Connecticut touts budget, pension work ahead of refunding deal

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Connecticut officials hope rating outlook boosts, an on-time budget, pension revisions and higher reserves will benefit its $244 million Series 2019B general obligation bond refunding, set for Thursday.

It marks the state's first issuance since passing its $43.8 billion biennial budget last month. That spending plan includes moves aimed at improving the sustainability of the Teachers' Retirement System, one of the state’s two major public pension funds.

Changes include reducing the assumed rate of return to 6.9% from 8%; re-amortizing unfunded liability over a new 30-year period, a 17-year extension; and transitioning to level dollar amortization over a level percent of payroll, phased in over five years.

They mirror the 2017 adjustments to the State Employees’ Retirement System.

Acacia Financial Group Inc. and PFM Financial Advisors LLC are co-financial advisors to the competitive sale of the tax-exempt, fixed-rate serial bonds, which are scheduled to close Aug. 7. Day Pitney LLP is lead bond counsel and lead disclosure counsel. Robinson & Cole LLP is lead tax counsel.

Proceeds will refund Series 2009A and 2009B bonds. Maturities will run through 2029.

Roughly 90% of Connecticut’s debt is fixed-rate, state Treasurer Shawn Wooden said on an investor call.

“The state has minimum swap exposure with only one GO swap outstanding,” said Wooden, who took office in January as did Gov. Ned Lamont. A $20 million outstanding notional is set to expire next June.

S&P Global Ratings on March 19 revised its outlook to positive from stable, while Kroll Bond Rating Agency on July 9 bumped up its outlook to stable from negative.

Kroll and S&P rate Connecticut’s general obligation bonds AA-minus and A, respectively. Moody’s Investors Service rates Connecticut GOs A1, while Fitch Ratings rates them A-plus. Outlooks from Moody's and Fitch are stable.

Moody’s warned last week that retirement liabilities, including support for teacher benefits, still drag on state's credit.

According to Moody’s, Connecticut's balance-sheet leverage is among the highest of the 50 states.

Citing recent data, Moody’s pegged Connecticut’s debt, unfunded pension and other post-employment benefit liabilities relative to its gross domestic product as highest among the states. New Jersey and Illinois are at 38% and 37%, respectively. Teacher retirement liabilities account substantially for the state’s leverage, said Moody’s, but state support for these benefits materially relieves local government balance sheets.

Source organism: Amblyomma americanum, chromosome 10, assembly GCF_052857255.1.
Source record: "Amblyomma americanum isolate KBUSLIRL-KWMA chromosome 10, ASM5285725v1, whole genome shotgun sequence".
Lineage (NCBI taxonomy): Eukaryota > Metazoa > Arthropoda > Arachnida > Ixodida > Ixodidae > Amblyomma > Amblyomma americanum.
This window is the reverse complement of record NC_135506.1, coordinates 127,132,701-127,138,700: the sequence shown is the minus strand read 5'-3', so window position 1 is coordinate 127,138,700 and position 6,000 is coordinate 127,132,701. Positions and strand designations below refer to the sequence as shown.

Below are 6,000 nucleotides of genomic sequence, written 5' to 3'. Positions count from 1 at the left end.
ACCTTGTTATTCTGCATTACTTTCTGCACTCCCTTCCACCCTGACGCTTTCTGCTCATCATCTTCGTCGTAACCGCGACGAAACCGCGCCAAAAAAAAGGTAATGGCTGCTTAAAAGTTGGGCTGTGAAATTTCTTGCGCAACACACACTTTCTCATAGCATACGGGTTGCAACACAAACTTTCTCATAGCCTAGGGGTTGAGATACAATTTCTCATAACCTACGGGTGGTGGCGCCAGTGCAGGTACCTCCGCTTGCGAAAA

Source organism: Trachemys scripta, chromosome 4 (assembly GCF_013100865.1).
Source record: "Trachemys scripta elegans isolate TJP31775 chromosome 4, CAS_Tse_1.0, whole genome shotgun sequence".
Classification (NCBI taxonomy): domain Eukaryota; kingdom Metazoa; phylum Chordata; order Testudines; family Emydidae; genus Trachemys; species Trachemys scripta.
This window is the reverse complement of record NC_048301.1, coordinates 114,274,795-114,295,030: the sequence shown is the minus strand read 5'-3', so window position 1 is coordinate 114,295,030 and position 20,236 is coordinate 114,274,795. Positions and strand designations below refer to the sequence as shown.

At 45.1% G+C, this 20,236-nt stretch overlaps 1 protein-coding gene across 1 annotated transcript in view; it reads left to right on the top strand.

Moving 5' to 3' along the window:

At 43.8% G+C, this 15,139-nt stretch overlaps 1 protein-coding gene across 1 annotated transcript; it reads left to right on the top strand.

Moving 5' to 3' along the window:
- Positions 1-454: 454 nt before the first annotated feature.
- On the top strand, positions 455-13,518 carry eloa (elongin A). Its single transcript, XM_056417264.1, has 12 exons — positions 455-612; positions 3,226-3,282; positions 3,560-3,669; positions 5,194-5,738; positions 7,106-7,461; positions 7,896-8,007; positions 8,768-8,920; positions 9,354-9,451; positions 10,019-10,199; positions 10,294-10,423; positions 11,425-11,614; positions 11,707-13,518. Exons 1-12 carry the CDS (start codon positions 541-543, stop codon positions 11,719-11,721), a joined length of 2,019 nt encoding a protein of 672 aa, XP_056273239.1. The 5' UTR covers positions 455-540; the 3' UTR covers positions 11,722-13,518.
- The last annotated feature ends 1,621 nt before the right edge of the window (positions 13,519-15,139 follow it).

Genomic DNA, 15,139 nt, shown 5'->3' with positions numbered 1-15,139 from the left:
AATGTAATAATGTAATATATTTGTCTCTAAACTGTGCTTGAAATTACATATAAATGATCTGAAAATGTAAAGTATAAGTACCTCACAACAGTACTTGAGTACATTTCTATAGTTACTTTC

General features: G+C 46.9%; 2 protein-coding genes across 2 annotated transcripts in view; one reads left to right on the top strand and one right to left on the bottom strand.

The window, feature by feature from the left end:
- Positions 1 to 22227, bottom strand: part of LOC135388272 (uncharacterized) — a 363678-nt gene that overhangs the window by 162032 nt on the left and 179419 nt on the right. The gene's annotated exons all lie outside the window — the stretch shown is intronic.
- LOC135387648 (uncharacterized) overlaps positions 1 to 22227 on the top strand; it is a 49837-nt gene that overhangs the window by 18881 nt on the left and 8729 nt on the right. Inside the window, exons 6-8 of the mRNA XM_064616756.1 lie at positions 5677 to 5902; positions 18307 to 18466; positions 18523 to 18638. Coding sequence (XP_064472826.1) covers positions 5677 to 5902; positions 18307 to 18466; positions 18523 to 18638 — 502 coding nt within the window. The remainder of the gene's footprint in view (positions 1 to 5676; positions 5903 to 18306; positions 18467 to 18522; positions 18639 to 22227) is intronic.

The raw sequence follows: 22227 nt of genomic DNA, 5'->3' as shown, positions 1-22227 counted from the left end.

In addition, according to Moody’s, some Connecticut governments face a challenge to accumulate pension assets.

“Several local pension systems in the state have very negative non-investment cash flow relative to assets,” said Moody’s. “The more negative the NICF, the more investment return volatility is likely to constrain asset accumulation.”

In its final report, the Connecticut Pension Sustainability Commission said converting eligible state assets into a trust and using state lottery proceeds could benefit Connecticut’s public pension system.

Other budget provisions lower GO issuance to $1.6 billion per fiscal year — except University of Connecticut bonds — to reflect Lamont’s “debt diet” initiative.

The spending plan also funds $75 million against the cumulative deficit under generally accepted accounting principles; reserves funds from the fiscal 2019 budget for a tentative agreement with the state hospitals; adheres to all budgetary caps; and boosts state reserve levels — traditionally a sticking point with rating agencies — to a projected $2.2 billion balance for fiscal 2019, Connecticut’s highest balance ever.

This represents about 11.6% of the state’s estimated expenses. “We expect the balance to continue to grow in the next biennium,” Wooden said.

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Primary bond market State budgets Public pensions Ned Lamont Shawn Wooden State of Connecticut Connecticut